Grass-fed beef versus grain-fed beef…does it really matter?


Grass-Fed Versus Grain Fed-Beef. 

Personally, the piece of nutritional advice that has stood the test of time for me is from the great Michael Pollan, “eat food, not too much, mostly plants.” Full disclosure,  I eat meat. I have spent countless hours researching food and its effects, and for myself, I make the fully informed choice to eat meat. Deciding if it is necessary to spend the money on grass-fed beef can be a sticking point for people. Having said that, plants are without a doubt the most significant staple of my diet. I try to have at least three to four plant-based choices on the table every night for my kids as well as a small amount of high-quality meat. This is not a post about the merits or detractors to eating meat. The goal of this post is to help inform those that do choose to eat meat why spending a little extra on grass-fed beef is worthwhile. 

The majority of meat I buy is chicken or turkey. When I buy beef, I make every attempt to ensure it’s grass-fed. 

Here’s why; 

Omega-3 levels. Grass-fed cattle have an average omega-3 content that this 2-5 times higher than conventionally raised cows. Omega-3s are a potent anti-inflammatory and have a laundry list of associated benefits from anti-depressant properties, to eye and heart health. 

Conjugated linoleic acid. There is conflicting evidence with respect to conjugated linoleic acids.  However, there is some support to suggest that CLA’s help with weight regulation. Also, there are studies supporting CLAs use as a means to reduce atherosclerosis, obesity, and reduce the inflammatory response (https://www.ncbi.nlm.nih.gov/pubmed/26735796). Grass-fed cattle have been shown to have higher overall levels of CLA content (https://www.ncbi.nlm.nih.gov/pmc/articles/PMC2846864/).

You are what you eat! Ruminants (cows, deer, sheep, bison, etc) have all evolved to eat a specific diet. Cows and their unique GI system are designed to eat a diet of grass which they graze on for the majority of the day. Cows are not intended to eat corn. This is almost analogous to humans eating a diet rich in Doritos! If we munched on highly processed, inflammatory foods all day we would quickly be propelling ourselves towards sickness and disease.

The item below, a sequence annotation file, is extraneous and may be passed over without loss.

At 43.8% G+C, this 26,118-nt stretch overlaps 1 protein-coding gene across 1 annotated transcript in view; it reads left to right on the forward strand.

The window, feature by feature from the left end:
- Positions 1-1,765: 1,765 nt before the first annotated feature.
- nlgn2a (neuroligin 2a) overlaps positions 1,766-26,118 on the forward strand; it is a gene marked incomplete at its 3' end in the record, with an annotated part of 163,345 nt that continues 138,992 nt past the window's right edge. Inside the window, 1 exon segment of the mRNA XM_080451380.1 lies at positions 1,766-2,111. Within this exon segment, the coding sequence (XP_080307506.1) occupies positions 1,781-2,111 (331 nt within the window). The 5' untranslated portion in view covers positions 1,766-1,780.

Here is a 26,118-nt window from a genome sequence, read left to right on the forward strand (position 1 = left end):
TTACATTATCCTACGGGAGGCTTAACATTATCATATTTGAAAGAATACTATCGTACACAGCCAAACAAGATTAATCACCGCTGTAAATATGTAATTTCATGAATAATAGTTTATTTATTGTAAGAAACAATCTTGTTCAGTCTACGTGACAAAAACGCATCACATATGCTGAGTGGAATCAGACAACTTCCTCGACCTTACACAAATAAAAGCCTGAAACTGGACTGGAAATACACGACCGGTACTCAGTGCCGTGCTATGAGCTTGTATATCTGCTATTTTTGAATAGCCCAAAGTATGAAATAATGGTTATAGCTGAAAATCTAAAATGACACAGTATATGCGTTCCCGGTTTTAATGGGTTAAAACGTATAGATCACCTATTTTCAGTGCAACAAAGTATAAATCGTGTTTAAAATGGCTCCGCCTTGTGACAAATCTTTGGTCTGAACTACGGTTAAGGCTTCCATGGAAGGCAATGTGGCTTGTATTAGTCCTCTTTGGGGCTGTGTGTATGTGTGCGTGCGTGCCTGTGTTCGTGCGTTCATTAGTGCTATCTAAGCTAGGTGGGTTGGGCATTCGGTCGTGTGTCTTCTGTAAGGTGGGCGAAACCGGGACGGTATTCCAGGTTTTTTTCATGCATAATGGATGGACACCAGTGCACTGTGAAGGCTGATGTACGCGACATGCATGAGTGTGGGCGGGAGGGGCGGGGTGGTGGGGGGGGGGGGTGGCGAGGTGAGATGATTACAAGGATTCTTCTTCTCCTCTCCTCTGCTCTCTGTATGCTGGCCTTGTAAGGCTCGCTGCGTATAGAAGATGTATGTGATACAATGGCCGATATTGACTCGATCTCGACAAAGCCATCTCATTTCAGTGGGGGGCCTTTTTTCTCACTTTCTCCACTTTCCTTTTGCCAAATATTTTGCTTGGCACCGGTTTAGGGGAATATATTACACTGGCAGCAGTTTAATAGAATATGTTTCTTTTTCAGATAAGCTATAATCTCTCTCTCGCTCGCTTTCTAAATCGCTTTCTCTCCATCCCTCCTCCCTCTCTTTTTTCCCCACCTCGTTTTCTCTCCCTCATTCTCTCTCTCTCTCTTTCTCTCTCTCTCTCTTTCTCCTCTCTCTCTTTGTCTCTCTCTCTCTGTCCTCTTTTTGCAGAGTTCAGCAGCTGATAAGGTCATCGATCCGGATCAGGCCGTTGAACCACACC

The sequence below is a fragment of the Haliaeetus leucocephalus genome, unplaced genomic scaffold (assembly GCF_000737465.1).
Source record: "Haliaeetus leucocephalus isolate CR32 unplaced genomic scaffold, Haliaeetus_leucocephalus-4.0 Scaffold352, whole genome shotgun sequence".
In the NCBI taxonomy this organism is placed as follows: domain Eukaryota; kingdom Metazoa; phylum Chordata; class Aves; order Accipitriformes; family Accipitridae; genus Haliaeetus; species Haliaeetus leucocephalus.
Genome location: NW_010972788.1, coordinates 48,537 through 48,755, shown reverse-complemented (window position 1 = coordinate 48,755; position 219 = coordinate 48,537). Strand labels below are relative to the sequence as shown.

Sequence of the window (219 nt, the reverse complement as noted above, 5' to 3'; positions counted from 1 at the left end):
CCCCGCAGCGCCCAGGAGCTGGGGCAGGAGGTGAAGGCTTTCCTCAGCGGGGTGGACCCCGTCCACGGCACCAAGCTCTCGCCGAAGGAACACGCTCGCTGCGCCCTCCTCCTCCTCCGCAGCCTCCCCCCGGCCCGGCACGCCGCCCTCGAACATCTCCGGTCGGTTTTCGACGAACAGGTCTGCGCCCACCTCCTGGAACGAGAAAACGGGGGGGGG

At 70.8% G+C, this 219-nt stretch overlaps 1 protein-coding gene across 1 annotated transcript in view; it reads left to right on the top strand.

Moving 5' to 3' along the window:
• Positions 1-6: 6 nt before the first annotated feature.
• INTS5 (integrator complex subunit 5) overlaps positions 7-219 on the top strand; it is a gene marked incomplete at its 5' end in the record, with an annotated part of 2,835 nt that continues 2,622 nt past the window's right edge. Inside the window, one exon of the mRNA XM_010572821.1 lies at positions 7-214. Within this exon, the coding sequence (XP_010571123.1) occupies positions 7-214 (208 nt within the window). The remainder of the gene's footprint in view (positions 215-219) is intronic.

Corn creates higher levels of acidity in the gut(s) of cows (also in humans). Higher levels of acidosis lead to higher rates of infection, which in turn leads to an increased need for antibiotics and other medications. Additionally, in the grass-fed versus grain-fed beef argument, grain-fed cows also have higher levels of E. Coli in their gut, which leads to a higher risk of human contamination when that meat is consumed. 

“Because the bovine gastrointestinal tract digests starch poorly, Russell explains, some undigested grain reaches the colon, where it is fermented. When the grain ferments — and acetic, propionic and butyric acids accumulate in the animal’s colon — a large fraction of E. coli produced are the acid-resistant type.”  

Bottom Line: If you choose to eat red meat, there appears to be substantial evidence to support the consumption of grass-fed beef over grain fed.  https://news.cornell.edu/stories/1998/09/simple-change-cattle-diets-could-cut-e-coli-infection